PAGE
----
Sara Beth Times

By: 
Sara Beth Wald

Black teeth

My son has been coming home from bike rides with black teeth lately. I told him he looks like a zombie. He did his best undead impression, which, I hate to break it to him, is actually more sweet than scary.
The cause of his ghoulish appearance is actually far less creepy, and has nothing to do with his oral hygiene.
Turns out, my son is stopping along the way to snack on the wild chokecherries that are ripening all over town.
The bushes along the local bike trails are heavy with the small, dark red berries famous to the area.
So famous, in fact, that the town hosts an annual festival on the second weekend of September to celebrate them.
As tempting as the idea of wild berries might be, I wouldn’t recommend plucking just any old berry and popping it in your mouth the next time you’re on a leisurely walk unless you know what you’re doing.
You may mistake a poisonous berry for a chokecherry, which would be unfortunate. And even if you did find a chokecherry bush, you might be a bit disappointed by your first impression.
Not everyone shares my son’s fondness for the uncooked, unsweetened chokecherry (myself included.)
Chokecherries got their rather unappealing name from the reaction it incites when eaten raw. It isn’t unlikely that an unsuspecting victim might choke slightly upon tasting a fresh chokecherry.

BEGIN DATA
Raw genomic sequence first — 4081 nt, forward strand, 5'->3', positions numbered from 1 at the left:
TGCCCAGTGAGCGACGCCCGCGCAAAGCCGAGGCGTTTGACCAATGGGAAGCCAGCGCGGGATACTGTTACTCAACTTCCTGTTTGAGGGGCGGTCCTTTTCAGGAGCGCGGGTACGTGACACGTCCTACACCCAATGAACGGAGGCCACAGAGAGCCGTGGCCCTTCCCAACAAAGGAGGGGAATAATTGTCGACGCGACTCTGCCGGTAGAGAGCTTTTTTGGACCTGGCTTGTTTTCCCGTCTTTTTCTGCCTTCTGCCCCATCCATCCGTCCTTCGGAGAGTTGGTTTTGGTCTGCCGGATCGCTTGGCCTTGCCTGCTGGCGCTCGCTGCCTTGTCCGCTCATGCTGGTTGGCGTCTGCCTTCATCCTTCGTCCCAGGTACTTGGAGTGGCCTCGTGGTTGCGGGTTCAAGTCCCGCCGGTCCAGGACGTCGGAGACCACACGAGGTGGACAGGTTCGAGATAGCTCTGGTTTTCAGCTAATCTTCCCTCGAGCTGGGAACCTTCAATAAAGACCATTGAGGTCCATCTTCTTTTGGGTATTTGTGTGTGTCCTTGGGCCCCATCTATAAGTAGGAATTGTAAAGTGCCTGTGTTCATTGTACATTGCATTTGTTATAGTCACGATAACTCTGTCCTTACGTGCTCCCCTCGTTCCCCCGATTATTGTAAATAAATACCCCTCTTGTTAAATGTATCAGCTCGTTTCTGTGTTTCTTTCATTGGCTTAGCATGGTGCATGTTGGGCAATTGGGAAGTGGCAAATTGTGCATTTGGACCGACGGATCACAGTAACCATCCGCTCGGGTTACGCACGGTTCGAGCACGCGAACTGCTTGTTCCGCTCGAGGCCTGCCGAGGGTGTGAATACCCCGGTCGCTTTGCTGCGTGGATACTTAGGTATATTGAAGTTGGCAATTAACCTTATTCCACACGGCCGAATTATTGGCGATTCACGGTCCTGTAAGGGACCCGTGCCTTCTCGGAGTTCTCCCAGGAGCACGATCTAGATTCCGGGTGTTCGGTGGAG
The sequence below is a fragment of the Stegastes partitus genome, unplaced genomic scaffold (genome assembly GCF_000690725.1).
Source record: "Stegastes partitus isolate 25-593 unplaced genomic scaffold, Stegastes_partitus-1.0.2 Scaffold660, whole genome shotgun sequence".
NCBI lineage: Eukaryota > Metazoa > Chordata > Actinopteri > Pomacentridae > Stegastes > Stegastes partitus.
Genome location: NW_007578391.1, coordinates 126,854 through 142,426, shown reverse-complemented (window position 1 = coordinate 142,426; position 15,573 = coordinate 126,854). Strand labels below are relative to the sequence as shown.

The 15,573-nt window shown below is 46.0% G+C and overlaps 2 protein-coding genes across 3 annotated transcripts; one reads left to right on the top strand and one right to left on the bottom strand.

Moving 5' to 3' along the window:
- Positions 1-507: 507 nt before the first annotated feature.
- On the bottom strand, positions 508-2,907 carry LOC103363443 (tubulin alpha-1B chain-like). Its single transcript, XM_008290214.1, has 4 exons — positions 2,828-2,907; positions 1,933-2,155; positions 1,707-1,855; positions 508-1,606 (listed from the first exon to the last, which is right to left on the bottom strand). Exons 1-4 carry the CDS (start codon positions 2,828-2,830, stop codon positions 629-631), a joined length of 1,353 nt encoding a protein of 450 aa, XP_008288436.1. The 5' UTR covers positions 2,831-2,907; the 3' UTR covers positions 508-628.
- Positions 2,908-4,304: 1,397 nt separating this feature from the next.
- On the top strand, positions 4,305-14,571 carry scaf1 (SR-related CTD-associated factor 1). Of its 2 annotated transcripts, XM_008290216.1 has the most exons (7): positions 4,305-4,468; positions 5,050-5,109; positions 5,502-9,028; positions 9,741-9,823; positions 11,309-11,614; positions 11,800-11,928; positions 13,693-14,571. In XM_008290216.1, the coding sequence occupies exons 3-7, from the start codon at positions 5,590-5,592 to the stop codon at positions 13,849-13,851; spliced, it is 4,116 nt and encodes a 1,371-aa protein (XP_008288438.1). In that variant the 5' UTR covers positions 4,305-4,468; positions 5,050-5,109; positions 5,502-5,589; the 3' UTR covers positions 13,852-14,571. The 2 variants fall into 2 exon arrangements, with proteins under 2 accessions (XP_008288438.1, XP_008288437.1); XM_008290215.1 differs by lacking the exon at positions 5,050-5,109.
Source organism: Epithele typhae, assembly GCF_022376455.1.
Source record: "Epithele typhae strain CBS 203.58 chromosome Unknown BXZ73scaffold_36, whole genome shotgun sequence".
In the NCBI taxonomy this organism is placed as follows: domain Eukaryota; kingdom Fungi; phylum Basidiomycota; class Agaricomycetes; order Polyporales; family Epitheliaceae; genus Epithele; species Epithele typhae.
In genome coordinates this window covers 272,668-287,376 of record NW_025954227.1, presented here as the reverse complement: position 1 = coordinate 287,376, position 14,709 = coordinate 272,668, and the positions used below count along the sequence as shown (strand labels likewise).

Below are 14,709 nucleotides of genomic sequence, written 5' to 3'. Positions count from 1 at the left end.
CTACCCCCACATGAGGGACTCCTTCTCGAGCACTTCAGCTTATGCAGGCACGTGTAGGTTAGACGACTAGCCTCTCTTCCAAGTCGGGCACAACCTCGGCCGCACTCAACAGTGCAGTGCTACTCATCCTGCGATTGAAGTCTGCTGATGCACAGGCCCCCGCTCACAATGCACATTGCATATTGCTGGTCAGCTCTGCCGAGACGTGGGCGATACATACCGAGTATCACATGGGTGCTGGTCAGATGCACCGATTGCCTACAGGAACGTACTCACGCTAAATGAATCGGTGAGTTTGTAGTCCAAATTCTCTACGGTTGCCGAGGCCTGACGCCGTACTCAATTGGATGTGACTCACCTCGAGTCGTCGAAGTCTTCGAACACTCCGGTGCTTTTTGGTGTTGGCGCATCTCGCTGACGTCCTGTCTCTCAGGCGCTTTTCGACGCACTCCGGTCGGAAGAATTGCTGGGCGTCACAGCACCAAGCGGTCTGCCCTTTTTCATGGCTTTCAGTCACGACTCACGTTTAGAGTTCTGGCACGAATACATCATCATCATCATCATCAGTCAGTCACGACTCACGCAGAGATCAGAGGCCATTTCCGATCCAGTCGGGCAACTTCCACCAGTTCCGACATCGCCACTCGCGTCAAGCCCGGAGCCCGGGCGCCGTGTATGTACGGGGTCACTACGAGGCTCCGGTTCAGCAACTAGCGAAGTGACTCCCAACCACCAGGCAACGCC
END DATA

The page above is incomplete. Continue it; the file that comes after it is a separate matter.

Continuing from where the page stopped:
Chokecherries are like rhubarb – if you try to eat them fresh off the plant, you’ll scrunch up your face in disgust. But if you add enough sugar and cook them until they are soft, you’ll fall in love.
A creative cook can find a multitude of ways to prepare chokecherries. In addition to the traditional jams, jellies, and syrups, you can also make chokecherry wine, salsa, marinade, barbeque sauce, candy, lemonade, vinegar and tarts.
Native Americans used chokecherries as a sedative to relieve the pains of childbirth. The medicinal qualities include the relief of intestinal distress and the bark is said to relieve a persistent a cough.
As for me, I stick to the classics. There’s nothing quite like chokecherry syrup on your pancakes or stirred into a bowl of vanilla ice cream.
But if, like my son, you acquire a taste for the raw chokecherry, I encourage you to try your hand (or mouth, rather) at the pit-spitting contest at the local festival.
If you’d like to hone your skills before the contest, simply take a stroll along one of the local creek bottoms or trails around town.
Just make sure you take a local with you, until you know for sure you’re eating chokecherries and not something else.
Chokecherries are small, about the size of a pencil eraser, and they are nearly black when ripe.
There are three rules to snacking on wild chokecherries:
Make sure what you’re eating is actually a chokecherry.
Don’t spit your pits on the trail.
And don’t be surprised if those you smile at along the way mistake you for a zombie.

An archive of The Sara Beth Times can be found at www.sarabethtimes.com.

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